Finely Bound Set of the Works of Victor Hugo
The Novels of Victor Hugo: Complete and Unabridged.
Item Number: 41016
London: H.S. Nichols, 1895.
Limited edition, number 50 of 1,000 sets on Holland paper. 12 mo, 28 volumes. Bound in three quarters morocco by Sangorski and Sutcliffe, gilt titles and tooling to the spine, gilt lined to the front and rear panel, inner dentelles. Top edge gilt, marbled endpapers. Each volume is illustrated with engraved plates, tissue guards present. In near fine condition with a touch of rubbing.
Victor Hugo was a French poet, novelist, and dramatist of the Romantic movement. He is considered one of the greatest and best-known French writers. His best-known works are the novels Les Misérables, 1862, and Notre-Dame de Paris, 1831 (known in English as The Hunchback of Notre-Dame). He produced more than 4,000 drawings, and also earned respect as a campaigner for social causes such as the abolition of capital punishment.
Other Books by this Author
New York : Carleton, Publisher, 1862.
First American edition and first edition in English of Victor Hugo’s masterpiece. Complete in five large octavo volumes. Fantine (171 pages plus four-page publisher’s advertisement), Cosette (164 pages plus four-page publisher’s advertisement), Marius (150 pages plus two-page publisher’s advertisement), Saint Denis (184 pages), and Jean Valjean (165 pages plus two-page publisher’s advertisement). Publisher’s matching cloth with gilt spine titles. In near condition with light rubbing. Housed in a custom cloth clamshell box. Uncommon in this condition.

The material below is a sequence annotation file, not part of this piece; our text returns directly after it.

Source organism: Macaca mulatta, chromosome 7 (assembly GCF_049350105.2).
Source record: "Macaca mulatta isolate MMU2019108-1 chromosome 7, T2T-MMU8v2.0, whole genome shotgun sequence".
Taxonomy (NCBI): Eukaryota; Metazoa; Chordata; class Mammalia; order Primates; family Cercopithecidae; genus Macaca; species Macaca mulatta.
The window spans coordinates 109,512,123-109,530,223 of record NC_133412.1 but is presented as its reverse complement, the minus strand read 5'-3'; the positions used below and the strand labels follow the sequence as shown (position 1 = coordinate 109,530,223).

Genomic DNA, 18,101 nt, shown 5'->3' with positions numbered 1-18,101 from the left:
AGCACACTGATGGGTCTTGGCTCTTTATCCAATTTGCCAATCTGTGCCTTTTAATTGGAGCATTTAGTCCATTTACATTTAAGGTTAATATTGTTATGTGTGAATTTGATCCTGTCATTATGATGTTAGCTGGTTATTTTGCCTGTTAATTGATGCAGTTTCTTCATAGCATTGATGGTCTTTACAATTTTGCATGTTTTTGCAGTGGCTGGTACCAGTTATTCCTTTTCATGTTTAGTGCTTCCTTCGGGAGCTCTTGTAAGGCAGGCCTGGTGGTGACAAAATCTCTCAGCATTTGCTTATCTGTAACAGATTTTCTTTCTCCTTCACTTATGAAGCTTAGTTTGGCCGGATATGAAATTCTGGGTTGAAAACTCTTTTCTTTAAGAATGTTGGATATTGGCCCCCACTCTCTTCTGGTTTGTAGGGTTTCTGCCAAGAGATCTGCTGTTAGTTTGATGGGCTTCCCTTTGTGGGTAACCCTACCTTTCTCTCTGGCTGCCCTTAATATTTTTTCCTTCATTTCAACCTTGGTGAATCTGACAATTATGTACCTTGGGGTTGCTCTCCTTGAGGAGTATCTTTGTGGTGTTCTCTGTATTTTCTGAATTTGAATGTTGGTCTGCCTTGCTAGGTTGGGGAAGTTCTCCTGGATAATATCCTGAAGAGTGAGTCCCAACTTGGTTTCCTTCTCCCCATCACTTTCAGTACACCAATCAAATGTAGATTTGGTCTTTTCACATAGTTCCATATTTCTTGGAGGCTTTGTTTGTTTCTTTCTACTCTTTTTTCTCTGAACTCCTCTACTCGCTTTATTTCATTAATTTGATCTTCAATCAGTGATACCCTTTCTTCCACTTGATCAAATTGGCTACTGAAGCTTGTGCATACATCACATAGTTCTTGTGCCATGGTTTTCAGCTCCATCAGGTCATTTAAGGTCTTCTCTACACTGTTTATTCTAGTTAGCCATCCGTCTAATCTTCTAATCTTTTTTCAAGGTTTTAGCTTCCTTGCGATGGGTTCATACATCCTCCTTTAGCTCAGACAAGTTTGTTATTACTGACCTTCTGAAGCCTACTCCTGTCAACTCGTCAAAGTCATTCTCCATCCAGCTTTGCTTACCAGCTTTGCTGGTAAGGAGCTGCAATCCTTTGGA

Bruxelles : Lacroix, Verboeckhoven & Ce, 1862.
Scarce first printing of this classic work of literature, published in Brussels on the 30th or 31st March 1862. Large octavos, contemporary calf, gilt decorated compartments to the spine, red and green morocco spine labels, marbled endpapers, all edges gilt. The question of priority has been intensely debated in bibliographic circles for years. The findings of Michaux and Lacretelle definitively established primacy of this edition over the one distributed four or five days later in Paris by Pagnerre. The initial confusion stemmed from two sources: first was the prominent appearance of Pagnerre’s name–and none other–in the French edition as a “Libraire-editeur,” when in fact he was a distributing agent only; second was general acceptance of Vicaire’s claim that Hugo corrected only from the proofs for the French edition. Michaux postulated that Hugo used the Belgian editions of his works as models for the Parisian printings. To ensure publication in France, Hugo was forced to amputate certain phrases from Les Misérables that would have offended the French censor. Lacretelle later confirmed Michaux’s hypothesis. With the bookplates of Witley Court. Witley Court in Worcestershire, England is an Italianate mansion that was built for the Foleys in the seventeenth century on the site of a former manor house, it was enormously expanded in the early nineteenth century by the architect John Nash. Subsequently sold to the Earls of Dudley, a second massive reconstruction by the architect Samuel Daukes took place in the mid nineteenth century, creating one of the great pleasure palaces of Victorian and Edwardian England and contained a large library. Volume IV is the First Paris Edition. The “Septième” Edition” on the title page was spurious and meant to help boost sales. Rare and desirable with noted provenance.
“Love has no middle term; either it destroys, or it saves. All human destiny is this dilemma": Rare First French Edition of Victor Hugo's Les Miserables
Paris: Pagnerre, 1862.